The av beit din (Hebrew: אָב בֵּית דִּין ʾabh bêth dîn, "chief of the court" or "chief justice"[1]), also spelled av beis din or abh beth din and abbreviated ABD (אב״ד‎), was the second-highest-ranking member of the Sanhedrin during the Second Temple period, and served as an assistant to the Nasi (Prince).[2] The Av Beit Din was known as the "Master of the Court;" he was considered the most learned and important of these seventy members.[3]

Menahem the Essene served as Av Beth Din in the 1st century BCE, before abdicating to "serve the King" in 20 BCE. The House of Shammai attained complete ascendency over the Sanhedrin from 9CE until Gamaliel became Nasi in 30CE. Apparently the post of Av Beit Din was eventually filled, since the Babylonian Talmud states that Joshua ben Hananiah was Av Beit Din[4] and Nathan the Babylonian was Av Beit Din.[5] The Jerusalem Talmud tells the story of how Gamaliel II was deposed and Eleazar ben Azariah replaced him as Nasi. After Gamaliel was reinstated, Eleazar ben Azariah was made Av Beit Din.[6] The parallel story in the Babylonian Talmud has Eleazar ben Azariah remaining as a co-Nasi with Gamaliel.[7]

Modern usageEdit

In modern times the title av beis din is often used as an honorific for the presiding rabbi of a beth din (rabbinical court), who is typically the salaried rabbi of the local Jewish community and usually a posek ("decisor" of Halakha). It is also abbreviated as AB"D when it is after the name of the Chief Rabbi of a national Jewish community.

It can also refer to the most senior member of the court.[8] Although the title Av Beit Din historically is higher than that of Rosh Beit Din, the rankings are sometimes reversed.[9][10] The London Beth Din specifically addresses this, saying: "The title of Av Beth Din is formally held by the Chief Rabbi" but that "Due to his extensive workload as well as convention of his office" he's "not generally personally involved;" the court is run by the Rosh Beth Din."[11]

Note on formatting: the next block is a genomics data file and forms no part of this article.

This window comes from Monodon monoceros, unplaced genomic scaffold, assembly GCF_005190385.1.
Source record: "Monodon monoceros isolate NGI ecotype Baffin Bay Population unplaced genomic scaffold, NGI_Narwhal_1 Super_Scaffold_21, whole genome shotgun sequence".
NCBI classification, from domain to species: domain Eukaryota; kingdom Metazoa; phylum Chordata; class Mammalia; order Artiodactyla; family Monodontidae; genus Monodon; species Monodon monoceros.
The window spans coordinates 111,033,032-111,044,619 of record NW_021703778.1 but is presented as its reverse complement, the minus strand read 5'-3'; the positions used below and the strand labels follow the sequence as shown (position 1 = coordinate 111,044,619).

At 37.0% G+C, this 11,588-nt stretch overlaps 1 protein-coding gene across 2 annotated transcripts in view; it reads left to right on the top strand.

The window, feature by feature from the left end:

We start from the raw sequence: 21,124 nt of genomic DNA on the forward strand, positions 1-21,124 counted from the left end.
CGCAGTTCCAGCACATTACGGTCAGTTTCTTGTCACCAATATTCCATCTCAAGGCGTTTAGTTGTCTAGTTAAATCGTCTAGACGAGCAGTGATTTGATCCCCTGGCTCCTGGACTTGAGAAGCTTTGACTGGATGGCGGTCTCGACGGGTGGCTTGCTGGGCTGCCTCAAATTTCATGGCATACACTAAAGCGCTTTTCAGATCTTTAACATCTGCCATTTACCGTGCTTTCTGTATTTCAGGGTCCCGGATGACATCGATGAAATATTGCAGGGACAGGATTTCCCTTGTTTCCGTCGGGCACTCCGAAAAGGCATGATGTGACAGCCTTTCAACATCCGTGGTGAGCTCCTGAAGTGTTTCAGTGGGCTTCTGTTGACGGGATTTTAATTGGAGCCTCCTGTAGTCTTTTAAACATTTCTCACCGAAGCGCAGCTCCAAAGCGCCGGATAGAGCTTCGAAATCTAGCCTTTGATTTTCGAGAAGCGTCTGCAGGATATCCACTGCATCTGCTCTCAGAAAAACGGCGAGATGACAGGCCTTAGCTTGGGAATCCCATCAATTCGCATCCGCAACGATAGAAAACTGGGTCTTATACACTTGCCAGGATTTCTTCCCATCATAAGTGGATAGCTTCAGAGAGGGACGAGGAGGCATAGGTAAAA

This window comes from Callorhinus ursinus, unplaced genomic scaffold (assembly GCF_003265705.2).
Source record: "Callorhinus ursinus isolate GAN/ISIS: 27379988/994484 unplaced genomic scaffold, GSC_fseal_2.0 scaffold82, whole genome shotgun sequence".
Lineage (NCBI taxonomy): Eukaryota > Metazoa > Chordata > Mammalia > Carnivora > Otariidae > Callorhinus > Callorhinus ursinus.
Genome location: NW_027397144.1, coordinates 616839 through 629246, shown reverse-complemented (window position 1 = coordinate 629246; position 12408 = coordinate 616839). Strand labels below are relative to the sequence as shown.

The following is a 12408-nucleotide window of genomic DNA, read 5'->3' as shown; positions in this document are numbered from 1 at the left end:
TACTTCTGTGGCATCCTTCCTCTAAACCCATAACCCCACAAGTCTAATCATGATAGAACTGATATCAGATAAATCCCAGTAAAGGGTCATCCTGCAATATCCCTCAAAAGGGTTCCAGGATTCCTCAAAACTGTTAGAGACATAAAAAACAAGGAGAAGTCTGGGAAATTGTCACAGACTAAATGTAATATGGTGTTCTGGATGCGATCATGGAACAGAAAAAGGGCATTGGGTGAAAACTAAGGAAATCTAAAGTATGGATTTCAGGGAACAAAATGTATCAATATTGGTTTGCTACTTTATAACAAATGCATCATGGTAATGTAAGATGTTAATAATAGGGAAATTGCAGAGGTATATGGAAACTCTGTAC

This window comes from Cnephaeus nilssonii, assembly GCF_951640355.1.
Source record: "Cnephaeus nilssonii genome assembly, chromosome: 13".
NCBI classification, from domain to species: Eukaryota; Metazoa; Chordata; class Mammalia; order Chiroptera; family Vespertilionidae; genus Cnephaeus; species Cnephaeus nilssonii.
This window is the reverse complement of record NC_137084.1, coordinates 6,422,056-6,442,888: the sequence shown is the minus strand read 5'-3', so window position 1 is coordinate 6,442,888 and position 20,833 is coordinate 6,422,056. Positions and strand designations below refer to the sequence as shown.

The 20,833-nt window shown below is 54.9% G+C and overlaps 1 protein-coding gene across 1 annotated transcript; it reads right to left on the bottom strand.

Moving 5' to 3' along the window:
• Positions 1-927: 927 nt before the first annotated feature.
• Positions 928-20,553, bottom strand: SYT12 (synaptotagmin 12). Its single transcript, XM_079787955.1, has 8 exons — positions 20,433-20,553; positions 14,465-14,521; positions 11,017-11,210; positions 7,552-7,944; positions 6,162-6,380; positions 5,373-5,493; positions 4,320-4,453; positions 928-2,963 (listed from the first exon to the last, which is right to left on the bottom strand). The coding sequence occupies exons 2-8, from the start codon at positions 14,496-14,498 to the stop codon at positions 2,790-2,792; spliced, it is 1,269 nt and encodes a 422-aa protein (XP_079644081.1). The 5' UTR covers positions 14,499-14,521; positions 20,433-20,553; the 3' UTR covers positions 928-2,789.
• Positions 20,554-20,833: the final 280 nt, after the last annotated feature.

Rosh Beit DinEdit

The holder of the title Rosh Beit Din (Rosh Beth Din; ראש בית דין‎, literally "Head of the Court", abbreviated ראב"ד‎) is often the person to whom outsiders look for rulings. In 1934, Yehezkel Abramsky was given this title. Federation of Synagogues' Yisroel Yaakov Lichtenstein used this title when he published a major response in 2009, even though he was ABD.[12] In smaller communities, the av beth din also serves as the rosh.

See alsoEdit


  1. ^ Yaakov Yosef Reinman (2002). Medrash Rabba HaMeVoAr. ISBN 1583306102.
  2. ^ Rabbi Aryeh Kaplan (9 May 2009). "The Jewish Court System".
  3. ^   One or more of the preceding sentences incorporates text from a publication now in the public domainSinger, Isidore; et al., eds. (1901–1906). "BET DIN". The Jewish Encyclopedia. New York: Funk & Wagnalls. Retrieved 2012-03-15.
  4. ^ Bavli Baba Kamma 74b
  5. ^ Bavli Horayot 13b
  6. ^ Yerushalmi Berachot ch.4 halacha 1
  7. ^ Bavli Berachot 27b
  8. ^ "What is a Beit Din".
  9. ^ For cRc, R'Schwartz is #1 as Rosh, whereas for Beth Din of America, he is #1 as ABD: "Beth Din Zedek Ecclesiastical Judicature of the Chicago Rabbinical Council".
  10. ^ Here, #2 at cRc is #3: "Beth Din of America". founded in 1960 by the Rabbinical Council of America
  11. ^ "About the London Beth Din". Retrieved November 19, 2020.
  12. ^ "An Insight into 'Chalak Beit Yosef' by Dayan Y. Y. Lichtenstein, Rosh Beth Din, Federation of Synagogues". HaMaor. September 2009.